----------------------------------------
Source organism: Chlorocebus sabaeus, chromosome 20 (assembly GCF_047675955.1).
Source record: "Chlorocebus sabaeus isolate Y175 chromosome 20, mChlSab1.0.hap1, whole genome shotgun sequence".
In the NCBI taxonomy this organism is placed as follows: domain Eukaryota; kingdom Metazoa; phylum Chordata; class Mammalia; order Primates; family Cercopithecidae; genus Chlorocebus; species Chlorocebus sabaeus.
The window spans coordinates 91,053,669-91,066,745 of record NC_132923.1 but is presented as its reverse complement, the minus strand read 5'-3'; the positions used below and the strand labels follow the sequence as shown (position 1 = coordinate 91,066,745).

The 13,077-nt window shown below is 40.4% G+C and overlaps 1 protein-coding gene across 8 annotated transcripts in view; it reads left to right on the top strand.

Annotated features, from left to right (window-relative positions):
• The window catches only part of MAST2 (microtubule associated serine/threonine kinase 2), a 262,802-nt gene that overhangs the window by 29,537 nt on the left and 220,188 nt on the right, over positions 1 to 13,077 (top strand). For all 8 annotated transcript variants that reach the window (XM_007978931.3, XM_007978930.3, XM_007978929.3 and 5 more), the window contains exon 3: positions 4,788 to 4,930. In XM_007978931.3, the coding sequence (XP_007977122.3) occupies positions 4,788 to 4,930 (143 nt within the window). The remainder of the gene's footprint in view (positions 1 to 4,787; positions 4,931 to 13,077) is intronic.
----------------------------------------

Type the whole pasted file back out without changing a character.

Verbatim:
Source organism: Chlorocebus sabaeus, chromosome 20 (assembly GCF_047675955.1).
Source record: "Chlorocebus sabaeus isolate Y175 chromosome 20, mChlSab1.0.hap1, whole genome shotgun sequence".
In the NCBI taxonomy this organism is placed as follows: domain Eukaryota; kingdom Metazoa; phylum Chordata; class Mammalia; order Primates; family Cercopithecidae; genus Chlorocebus; species Chlorocebus sabaeus.
The window spans coordinates 91,053,669-91,066,745 of record NC_132923.1 but is presented as its reverse complement, the minus strand read 5'-3'; the positions used below and the strand labels follow the sequence as shown (position 1 = coordinate 91,066,745).

The 13,077-nt window shown below is 40.4% G+C and overlaps 1 protein-coding gene across 8 annotated transcripts in view; it reads left to right on the top strand.

Annotated features, from left to right (window-relative positions):
• The window catches only part of MAST2 (microtubule associated serine/threonine kinase 2), a 262,802-nt gene that overhangs the window by 29,537 nt on the left and 220,188 nt on the right, over positions 1 to 13,077 (top strand). For all 8 annotated transcript variants that reach the window (XM_007978931.3, XM_007978930.3, XM_007978929.3 and 5 more), the window contains exon 3: positions 4,788 to 4,930. In XM_007978931.3, the coding sequence (XP_007977122.3) occupies positions 4,788 to 4,930 (143 nt within the window). The remainder of the gene's footprint in view (positions 1 to 4,787; positions 4,931 to 13,077) is intronic.